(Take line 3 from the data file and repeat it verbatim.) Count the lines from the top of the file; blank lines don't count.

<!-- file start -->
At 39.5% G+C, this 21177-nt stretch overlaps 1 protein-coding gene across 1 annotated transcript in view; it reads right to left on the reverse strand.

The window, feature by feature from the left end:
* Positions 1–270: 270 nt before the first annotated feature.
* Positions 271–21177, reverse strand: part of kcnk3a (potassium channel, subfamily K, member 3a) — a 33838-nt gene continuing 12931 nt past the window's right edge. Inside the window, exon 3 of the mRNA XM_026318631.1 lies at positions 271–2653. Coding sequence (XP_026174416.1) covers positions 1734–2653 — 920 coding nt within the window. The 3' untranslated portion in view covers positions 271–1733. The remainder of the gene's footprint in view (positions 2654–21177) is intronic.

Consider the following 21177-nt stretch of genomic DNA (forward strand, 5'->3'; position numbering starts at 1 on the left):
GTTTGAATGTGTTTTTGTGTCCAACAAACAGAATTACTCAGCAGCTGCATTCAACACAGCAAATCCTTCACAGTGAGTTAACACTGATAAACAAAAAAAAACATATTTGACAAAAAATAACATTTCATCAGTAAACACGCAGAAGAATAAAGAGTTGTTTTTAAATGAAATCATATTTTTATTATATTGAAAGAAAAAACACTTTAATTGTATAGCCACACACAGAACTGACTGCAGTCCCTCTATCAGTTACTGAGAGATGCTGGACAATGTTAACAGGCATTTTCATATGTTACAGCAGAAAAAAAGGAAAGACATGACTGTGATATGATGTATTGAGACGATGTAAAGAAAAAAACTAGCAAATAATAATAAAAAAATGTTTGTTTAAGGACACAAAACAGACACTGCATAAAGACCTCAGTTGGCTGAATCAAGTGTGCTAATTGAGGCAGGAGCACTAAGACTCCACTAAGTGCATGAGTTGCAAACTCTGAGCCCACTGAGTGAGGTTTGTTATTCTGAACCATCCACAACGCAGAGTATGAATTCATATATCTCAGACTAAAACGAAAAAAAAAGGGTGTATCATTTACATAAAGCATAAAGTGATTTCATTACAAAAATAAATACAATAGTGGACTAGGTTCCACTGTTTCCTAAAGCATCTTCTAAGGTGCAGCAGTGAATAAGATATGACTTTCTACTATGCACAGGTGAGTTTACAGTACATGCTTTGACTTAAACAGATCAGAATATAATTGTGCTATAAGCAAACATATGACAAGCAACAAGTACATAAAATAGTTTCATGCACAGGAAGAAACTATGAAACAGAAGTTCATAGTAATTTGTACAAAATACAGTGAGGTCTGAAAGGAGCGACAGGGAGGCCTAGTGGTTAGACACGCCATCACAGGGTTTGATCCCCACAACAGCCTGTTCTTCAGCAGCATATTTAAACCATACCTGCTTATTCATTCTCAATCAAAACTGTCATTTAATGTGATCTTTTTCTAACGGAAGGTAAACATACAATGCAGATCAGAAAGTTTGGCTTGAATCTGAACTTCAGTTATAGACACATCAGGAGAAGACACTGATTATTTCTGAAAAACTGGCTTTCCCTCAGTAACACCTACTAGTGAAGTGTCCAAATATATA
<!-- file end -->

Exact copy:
* Positions 1–270: 270 nt before the first annotated feature.